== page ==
learn how to load up, get hitched and hit the road
how to load your cargo
load heavy cargo first
Safe and secure towing starts with loading your cargo correctly. Uneven trailer weight can lead to problems with steering, braking and sway control.
Generally, 60% of your cargo weight should be loaded in the front half of your trailer and 40% in the rear half (unless otherwise directed by your trailer manufacturer). When loading cargo, you'll want to balance it evenly side-to-side, keeping the center of gravity low to the ground and over the trailer axle(s).
secure your load
After the cargo is properly balanced, you'll want to secure it in place. Unsecured cargo can shift while the vehicle is in motion, which can make your trailer unstable.
Use nylon rope or towing straps to tie everything down.
how to connect your trailer
Whether you're connecting a receiver hitch, fifth-wheel hitch or gooseneck hitch, these three videos will help you set up your trailer in a few easy steps.
Towing a boat or trailer up to 10,000 pounds? Learn how to connect a receiver hitch in four easy steps.
A fifth-wheel hitch looks like the horseshoe-shaped hitch on a big rig. It’s perfect for towing R/Vs. We’ll show you to hook it up.
how to drive with a trailer
If this is your first time towing a trailer, be sure to practice in an open area before hitting the road. Here are the basics.
When towing a loaded trailer, it takes more distance to accelerate and brake. So take it slow and give yourself room between your truck and other vehicles. Drive as you would on an icy road.
If you feel the trailer start to sway or whip, simply take your foot off the gas pedal. Do not brake or speed up.
As a rule, only pass when necessary and obey all laws. Remember to account for your trailer length when passing a slower vehicle. Check that you've cleared the other vehicle before returning to your lane. Also, the extra trailer weight will make acceleration slower. Be sure to use your turn signals and allow for plenty of clearance.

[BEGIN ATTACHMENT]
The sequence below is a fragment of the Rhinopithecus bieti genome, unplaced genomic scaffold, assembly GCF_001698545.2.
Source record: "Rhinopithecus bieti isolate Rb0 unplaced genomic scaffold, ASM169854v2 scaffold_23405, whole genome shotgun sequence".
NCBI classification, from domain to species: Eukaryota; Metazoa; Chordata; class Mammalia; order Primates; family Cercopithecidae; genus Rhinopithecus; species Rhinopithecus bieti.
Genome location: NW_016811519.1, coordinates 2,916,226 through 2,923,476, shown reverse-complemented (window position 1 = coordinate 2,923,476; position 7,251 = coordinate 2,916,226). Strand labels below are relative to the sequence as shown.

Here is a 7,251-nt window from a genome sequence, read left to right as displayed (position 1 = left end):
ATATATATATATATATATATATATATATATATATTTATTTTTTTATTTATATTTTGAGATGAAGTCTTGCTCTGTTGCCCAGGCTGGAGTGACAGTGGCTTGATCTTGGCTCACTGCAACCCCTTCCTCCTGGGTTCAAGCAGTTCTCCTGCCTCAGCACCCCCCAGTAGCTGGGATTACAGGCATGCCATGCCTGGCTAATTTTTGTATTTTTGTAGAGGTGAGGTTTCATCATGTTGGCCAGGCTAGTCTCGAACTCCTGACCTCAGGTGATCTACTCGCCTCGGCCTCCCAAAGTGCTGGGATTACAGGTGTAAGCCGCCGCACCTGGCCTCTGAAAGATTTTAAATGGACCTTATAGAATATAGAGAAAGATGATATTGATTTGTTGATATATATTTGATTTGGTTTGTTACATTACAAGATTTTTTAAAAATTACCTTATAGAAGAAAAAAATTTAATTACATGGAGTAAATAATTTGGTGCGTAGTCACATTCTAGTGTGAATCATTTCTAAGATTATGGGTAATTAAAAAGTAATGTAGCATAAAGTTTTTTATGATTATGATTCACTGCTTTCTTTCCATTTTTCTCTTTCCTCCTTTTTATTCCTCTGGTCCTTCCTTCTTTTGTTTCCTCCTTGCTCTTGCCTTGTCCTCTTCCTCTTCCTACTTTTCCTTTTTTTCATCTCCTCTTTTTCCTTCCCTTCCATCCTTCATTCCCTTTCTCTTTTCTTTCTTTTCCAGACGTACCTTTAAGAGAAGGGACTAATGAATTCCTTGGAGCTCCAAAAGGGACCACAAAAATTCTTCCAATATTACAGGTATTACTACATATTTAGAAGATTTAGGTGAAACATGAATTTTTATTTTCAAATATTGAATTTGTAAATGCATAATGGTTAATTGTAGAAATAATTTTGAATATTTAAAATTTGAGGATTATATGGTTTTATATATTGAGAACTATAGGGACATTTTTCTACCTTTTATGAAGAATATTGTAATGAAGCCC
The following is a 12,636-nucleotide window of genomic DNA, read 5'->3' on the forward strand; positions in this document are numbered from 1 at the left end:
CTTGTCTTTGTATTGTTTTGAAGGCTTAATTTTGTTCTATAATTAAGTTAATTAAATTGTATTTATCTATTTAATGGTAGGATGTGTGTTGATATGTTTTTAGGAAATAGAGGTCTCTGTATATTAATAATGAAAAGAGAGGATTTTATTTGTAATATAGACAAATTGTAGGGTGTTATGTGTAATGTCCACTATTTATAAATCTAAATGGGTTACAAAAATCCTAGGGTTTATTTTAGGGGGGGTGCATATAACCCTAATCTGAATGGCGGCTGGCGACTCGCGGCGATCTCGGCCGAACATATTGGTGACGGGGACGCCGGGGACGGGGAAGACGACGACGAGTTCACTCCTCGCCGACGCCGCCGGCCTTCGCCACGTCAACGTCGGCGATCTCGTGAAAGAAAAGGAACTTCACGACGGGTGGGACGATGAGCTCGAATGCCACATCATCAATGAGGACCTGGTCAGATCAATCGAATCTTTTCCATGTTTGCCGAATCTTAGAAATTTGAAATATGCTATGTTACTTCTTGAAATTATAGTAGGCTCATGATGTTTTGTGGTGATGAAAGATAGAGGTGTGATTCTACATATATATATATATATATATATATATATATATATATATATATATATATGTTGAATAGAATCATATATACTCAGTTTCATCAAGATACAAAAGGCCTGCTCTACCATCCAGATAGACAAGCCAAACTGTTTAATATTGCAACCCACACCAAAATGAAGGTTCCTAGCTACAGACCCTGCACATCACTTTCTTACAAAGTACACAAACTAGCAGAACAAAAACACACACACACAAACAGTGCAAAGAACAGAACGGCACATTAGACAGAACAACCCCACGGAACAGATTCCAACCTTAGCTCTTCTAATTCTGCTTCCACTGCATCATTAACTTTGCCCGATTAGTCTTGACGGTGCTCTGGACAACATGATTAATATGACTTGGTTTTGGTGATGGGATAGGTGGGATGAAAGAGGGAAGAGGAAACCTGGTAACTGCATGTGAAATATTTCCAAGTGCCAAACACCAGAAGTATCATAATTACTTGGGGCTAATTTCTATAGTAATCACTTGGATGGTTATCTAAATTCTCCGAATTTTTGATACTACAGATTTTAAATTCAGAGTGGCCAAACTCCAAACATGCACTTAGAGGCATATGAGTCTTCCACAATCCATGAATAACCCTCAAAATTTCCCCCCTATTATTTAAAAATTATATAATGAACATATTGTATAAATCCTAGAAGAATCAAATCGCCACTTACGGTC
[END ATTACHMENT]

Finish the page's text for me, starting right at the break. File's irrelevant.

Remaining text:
bring a full-size spare
Never use a compact spare tire when towing a trailer.
how to park
Always park on a flat, level surface. Look for a place to park where you can pull forward so that you can avoid backing out of a parking space. Always apply your parking brake and use chock blocks on your trailer wheels.
the longer the trailer, the wider the turn
Swing wide while turning and double check your mirrors to be sure your trailer clears all obstacles.
Always slow down before going downhill. If you're in a manual transmission vehicle, downshift when going both uphill and downhill.
how to back up
Start by putting your hand at the bottom of the steering wheel. To turn left, move your hand left. To turn right, move it right. Adjust your direction little by little. Slight turns of the steering wheel translate to greater movement of the trailer.
If your trailer ends up jackknifing, simply pull forward to straighten it out and try again. Backing up can take some getting used to so take it slow and have someone behind the trailer to spot you.
pro tow tip
Accelerating, braking and changing lanes all take longer when you're towing a trailer. Look farther down the road to be sure you avoid any potential problems.
what is tongue weight?Close
Tongue weight is the downward force exerted on the hitch ball by the trailer coupler. Incorrectly balanced tongue weight can lead to jackknifing and loss of control. By loading your trailer with 60% of the weight toward the front of the trailer, you're placing 10-15% of the Gross Trailer Weight Rating on the vehicle's hitch ball. For a small fee, you can weigh your trailer at a highway truck stop. Never exceed your truck's maximum tongue weight.
recommended weight distribution figures:
- tandem axle trailer9% - 15%
- single axle trailer10% - 15%
- fifth-wheel trailer18% - 20%
how to balance tongue weightClose
too much tongue weight
If the wheel well is crowding your tires, you have too much tongue weight. Solve it by moving heavier items toward the center of your trailer.
not enough tongue weight
If there is too much weight in the rear of your trailer, it can actually lift the rear of the truck a bit, resulting in negative tongue weight. Again, solve it by moving heavier items toward the center of your trailer.
balanced tongue weight
A correctly balanced tongue gives you full control of both your truck and trailer. If your trailer's tongue is parallel to the ground, it is balanced correctly.